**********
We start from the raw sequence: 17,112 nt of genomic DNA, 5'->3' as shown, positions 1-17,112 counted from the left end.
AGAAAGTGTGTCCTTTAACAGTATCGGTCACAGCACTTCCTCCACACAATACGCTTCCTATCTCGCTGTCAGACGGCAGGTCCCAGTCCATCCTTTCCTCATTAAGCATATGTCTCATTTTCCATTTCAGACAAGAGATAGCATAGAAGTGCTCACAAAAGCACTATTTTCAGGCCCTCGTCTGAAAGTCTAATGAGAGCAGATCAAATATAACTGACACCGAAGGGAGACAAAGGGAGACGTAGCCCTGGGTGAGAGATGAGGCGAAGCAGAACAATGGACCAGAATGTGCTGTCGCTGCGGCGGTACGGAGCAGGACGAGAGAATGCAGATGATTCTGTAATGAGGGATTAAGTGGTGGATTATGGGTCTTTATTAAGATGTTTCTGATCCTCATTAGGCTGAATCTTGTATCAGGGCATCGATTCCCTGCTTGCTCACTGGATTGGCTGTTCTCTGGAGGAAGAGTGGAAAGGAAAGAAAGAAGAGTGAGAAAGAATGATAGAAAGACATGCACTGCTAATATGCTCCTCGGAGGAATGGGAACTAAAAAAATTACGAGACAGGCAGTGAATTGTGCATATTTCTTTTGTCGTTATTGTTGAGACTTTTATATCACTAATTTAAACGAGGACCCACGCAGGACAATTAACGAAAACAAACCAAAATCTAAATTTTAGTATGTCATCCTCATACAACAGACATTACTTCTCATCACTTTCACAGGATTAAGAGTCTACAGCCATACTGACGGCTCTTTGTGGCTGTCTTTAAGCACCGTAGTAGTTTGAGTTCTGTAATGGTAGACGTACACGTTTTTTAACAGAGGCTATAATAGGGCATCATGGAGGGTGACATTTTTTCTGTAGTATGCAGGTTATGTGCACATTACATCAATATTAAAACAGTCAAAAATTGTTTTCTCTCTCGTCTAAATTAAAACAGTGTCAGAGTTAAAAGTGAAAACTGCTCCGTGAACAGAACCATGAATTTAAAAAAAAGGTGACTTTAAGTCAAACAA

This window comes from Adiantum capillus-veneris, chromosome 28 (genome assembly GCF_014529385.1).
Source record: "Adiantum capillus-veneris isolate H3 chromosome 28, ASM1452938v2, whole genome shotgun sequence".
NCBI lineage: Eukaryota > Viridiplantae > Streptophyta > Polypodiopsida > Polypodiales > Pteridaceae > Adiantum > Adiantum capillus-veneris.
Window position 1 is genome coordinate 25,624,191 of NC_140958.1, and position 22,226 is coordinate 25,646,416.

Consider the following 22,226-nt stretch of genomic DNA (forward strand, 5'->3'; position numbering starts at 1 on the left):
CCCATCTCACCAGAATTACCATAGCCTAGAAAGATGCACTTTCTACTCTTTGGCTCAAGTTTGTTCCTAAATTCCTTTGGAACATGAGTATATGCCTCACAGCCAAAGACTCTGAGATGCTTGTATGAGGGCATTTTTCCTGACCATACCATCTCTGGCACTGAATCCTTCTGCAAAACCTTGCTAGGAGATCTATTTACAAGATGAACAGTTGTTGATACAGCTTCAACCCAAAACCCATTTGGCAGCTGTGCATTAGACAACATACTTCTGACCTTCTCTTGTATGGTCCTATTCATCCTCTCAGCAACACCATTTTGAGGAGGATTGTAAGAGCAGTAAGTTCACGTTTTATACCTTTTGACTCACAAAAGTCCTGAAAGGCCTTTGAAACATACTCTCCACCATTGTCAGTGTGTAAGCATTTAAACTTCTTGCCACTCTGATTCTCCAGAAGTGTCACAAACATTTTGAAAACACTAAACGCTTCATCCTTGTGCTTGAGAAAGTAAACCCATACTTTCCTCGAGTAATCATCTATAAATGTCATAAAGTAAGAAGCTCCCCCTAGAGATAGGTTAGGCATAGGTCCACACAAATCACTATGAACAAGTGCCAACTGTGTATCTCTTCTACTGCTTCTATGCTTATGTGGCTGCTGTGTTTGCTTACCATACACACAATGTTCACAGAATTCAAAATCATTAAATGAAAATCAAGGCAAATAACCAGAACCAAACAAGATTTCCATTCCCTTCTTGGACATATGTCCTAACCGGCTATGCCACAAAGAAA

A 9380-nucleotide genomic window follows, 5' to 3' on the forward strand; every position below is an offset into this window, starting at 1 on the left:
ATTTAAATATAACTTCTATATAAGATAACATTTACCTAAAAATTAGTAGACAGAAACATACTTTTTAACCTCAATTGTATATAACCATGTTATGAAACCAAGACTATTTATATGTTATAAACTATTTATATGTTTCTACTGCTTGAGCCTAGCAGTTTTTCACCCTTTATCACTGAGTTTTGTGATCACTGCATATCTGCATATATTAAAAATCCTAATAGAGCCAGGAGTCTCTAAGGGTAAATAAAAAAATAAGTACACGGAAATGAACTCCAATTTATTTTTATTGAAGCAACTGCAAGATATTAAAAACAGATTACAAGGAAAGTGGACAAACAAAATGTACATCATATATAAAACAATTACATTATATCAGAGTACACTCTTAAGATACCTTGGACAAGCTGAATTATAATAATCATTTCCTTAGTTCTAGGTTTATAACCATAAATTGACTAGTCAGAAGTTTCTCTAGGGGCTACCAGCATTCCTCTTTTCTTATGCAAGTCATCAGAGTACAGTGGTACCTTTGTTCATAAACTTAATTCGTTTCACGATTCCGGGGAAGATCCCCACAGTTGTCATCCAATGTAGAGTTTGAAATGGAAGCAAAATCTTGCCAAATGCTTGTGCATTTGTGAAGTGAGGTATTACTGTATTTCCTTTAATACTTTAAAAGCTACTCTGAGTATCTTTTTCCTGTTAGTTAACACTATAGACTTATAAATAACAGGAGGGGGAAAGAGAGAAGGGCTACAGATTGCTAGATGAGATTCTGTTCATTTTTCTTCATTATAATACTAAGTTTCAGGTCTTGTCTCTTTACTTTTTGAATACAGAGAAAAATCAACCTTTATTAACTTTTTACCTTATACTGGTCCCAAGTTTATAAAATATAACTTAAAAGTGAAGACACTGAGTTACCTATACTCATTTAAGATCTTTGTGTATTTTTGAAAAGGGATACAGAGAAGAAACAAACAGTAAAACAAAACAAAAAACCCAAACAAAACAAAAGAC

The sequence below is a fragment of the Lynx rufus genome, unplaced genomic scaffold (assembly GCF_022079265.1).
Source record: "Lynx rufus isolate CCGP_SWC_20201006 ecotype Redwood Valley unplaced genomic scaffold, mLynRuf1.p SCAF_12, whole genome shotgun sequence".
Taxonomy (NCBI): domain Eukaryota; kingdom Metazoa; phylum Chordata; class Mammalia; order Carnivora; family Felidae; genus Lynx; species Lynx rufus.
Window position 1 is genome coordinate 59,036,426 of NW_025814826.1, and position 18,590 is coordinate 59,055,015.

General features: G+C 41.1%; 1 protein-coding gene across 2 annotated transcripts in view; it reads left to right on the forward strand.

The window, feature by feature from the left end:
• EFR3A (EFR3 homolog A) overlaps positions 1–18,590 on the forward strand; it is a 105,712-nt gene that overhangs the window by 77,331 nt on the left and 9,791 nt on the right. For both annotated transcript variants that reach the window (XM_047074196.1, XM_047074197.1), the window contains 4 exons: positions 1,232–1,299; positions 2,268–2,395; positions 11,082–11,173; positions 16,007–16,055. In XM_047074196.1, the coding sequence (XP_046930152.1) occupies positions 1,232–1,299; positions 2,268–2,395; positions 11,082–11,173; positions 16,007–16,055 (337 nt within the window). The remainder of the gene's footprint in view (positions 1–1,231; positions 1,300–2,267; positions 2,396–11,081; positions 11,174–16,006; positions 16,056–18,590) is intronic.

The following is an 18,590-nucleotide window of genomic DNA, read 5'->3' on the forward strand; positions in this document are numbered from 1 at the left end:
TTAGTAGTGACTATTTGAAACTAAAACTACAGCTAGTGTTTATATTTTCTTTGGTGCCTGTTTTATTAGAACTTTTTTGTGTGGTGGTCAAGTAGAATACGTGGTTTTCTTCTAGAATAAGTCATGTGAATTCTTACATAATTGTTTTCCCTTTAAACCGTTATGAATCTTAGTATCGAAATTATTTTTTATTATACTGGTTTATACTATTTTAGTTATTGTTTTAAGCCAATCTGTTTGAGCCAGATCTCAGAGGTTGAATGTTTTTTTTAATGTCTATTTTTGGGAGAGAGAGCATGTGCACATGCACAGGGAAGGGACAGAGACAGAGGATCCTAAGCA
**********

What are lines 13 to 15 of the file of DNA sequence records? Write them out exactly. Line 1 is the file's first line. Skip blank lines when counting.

Taxonomy (NCBI): domain Eukaryota; kingdom Metazoa; phylum Chordata; class Mammalia; order Carnivora; family Felidae; genus Lynx; species Lynx rufus.
Window position 1 is genome coordinate 59,036,426 of NW_025814826.1, and position 18,590 is coordinate 59,055,015.

General features: G+C 41.1%; 1 protein-coding gene across 2 annotated transcripts in view; it reads left to right on the forward strand.